Newdex (the “hacked” marketplace) said in a statement:

“EOS account oo1122334455 issued 1,000,000,000 fake EOS tokens. After testing the feasibility of the attack, the account began to place large [buy orders]. A total of 11,800 fake EOS orders were issued to purchase BLACK, IQ [sic] and ADD.”

Thanks, Captain Obvious! Now, since there is no smart contract to verify the authenticity of the tokens it receives, anyone can send anything and fool the system. In other words, Newdex is not a decentralized exchange. It is just a single account that conducts the transactions, pretending to be an asset exchange. Ha-ha-ha, very smart. It turns out traders were just sending money to a personal EOS account, hoping it would settle their transactions accordingly.

In fact, the crypto community smelled something wrong is going on days before the attack:

“Unlike a real DEX, they do not have a smart contract that holds funds / handles order matching on-chain. Instead, they match all orders off-chain in a centralized server. […] What’s worse, they deceptively present Scatter as the login and trading interface, so you feel like you’re using a DEX. In reality, you aren’t sending funds to any smart contract, it’s just a regular EOS account they own ‘newdexpocket’, that doesn’t even have a smart contract running on it. […]This means there’s no smart contract or ABI on that account. Essentially all you are doing when you submit an order from their interface is sending your funds to their personal EOS account and hoping they return you the tokens you’re buying/selling.”

Well, I have nothing more to add, this whole fiasco has really blown me away. And remember, stay off of Newdex.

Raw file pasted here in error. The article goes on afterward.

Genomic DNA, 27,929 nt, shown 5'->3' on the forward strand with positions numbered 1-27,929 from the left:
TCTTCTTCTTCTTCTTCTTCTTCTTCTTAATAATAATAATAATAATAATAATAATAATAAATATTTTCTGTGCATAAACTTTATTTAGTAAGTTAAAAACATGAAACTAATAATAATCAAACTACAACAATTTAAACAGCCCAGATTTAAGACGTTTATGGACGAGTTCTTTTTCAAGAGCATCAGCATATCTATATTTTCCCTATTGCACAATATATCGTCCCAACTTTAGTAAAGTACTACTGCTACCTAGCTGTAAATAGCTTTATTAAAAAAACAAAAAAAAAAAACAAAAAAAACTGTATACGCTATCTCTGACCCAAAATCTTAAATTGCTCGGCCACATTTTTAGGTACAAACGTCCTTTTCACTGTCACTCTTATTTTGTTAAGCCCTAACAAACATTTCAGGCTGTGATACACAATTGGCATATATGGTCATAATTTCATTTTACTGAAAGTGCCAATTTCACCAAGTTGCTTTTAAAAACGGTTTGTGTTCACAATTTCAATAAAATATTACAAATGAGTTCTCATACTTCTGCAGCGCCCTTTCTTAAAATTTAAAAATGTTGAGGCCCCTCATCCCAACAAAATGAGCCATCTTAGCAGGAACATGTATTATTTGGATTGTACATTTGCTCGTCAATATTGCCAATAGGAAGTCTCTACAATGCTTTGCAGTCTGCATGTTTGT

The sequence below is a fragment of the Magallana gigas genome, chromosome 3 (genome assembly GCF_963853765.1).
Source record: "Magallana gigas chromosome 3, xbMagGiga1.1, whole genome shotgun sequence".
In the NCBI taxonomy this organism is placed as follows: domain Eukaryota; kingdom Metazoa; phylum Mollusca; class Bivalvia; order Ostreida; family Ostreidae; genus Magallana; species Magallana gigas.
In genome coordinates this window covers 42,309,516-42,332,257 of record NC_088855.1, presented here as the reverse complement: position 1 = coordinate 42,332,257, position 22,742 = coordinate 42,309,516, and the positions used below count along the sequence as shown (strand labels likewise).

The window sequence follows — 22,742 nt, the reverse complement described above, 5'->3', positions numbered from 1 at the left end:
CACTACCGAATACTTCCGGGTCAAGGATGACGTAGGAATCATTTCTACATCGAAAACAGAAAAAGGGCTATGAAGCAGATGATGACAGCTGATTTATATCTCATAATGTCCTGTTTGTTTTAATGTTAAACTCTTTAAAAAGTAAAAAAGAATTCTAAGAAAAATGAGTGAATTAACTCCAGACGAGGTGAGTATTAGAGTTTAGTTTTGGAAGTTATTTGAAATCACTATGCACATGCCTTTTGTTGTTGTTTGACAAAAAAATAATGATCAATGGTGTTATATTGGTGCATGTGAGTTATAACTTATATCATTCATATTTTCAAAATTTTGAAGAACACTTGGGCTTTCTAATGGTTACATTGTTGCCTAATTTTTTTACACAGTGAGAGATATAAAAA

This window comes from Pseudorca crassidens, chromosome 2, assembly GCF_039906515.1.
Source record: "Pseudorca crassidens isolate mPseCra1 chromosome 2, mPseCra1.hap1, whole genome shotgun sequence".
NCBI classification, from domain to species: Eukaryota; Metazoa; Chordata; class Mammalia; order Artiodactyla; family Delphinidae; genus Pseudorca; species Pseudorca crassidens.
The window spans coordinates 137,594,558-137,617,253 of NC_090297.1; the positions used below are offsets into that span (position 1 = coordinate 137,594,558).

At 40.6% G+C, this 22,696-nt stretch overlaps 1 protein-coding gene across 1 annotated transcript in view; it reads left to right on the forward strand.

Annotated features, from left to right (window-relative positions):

Bittrex Delists Bitcoin Gold

Hey, are there any Bitcoin Gold hodlers out there? We got some news for you – Bittrex is delisting Bitcoin Gold from its platform. The reason for this unexpected turn of events is that the popular Bitcoin hard fork has been a subject to a variety of hacker’s attacks in recent times.

In fact, the internet bad boys managed to snatch some $20 million worth of BTG. If you remember, the online pirates hijacked enough computing power to smuggle 51% of the total hash power in May. Back then, Bittrex was one of the exchanges that suffered from the attack. During the fiasco, the culprits stole over 388,000 BTG, which at that time was worth roughly $18 million dollars. They ultimately abused exchanges, tricking them to transfer more coins than necessary thanks to a method called “double-spending”.

Though it never became clear how much Bittrex had lost during the attack, according to the Bitcoin Gold developing team, the exchange asked for a 12,000 BTG ($255,000) compensation. It later posted an official statement, an excerpt from which reads:

Bittrex informed us that they make this decision because the BTG team would not “take responsibility for our chain,” and that taking responsibility meant paying Bittrex 12,372 BTG to cover the loss they incurred. They later informed us they would cover part of the loss from their own BTG reserves and requested we pay the remaining ~6,000 BTG ($127,000), and that if we did not, we would be delisted.

Unfortunately, the case only goes to show that blockchain technologies are not as safe as we think they are. The BTG team refuses to take the blame and instead claims that it is the Proof-of-Work algorithm, which powers Bitcoin Gold that failed.

The Bitcoin Gold team is not responsible for security policy within private entities like Bitrex [sic]; those who earn revenue running a private business must manage the related risks and are ultimately responsible for their own security.

This is not the first time Bitcoin Gold takes a blow due to a hacker’s attack. Last year, someone developed a fake BTG wallet, thus successfully stealing $3.3 million worth in BTG. Whether Bittrex’s action will affect the price of Bitcoin Gold or not we cannot tell. But according to CoinMarketCap, its value remains stable despite the bad news.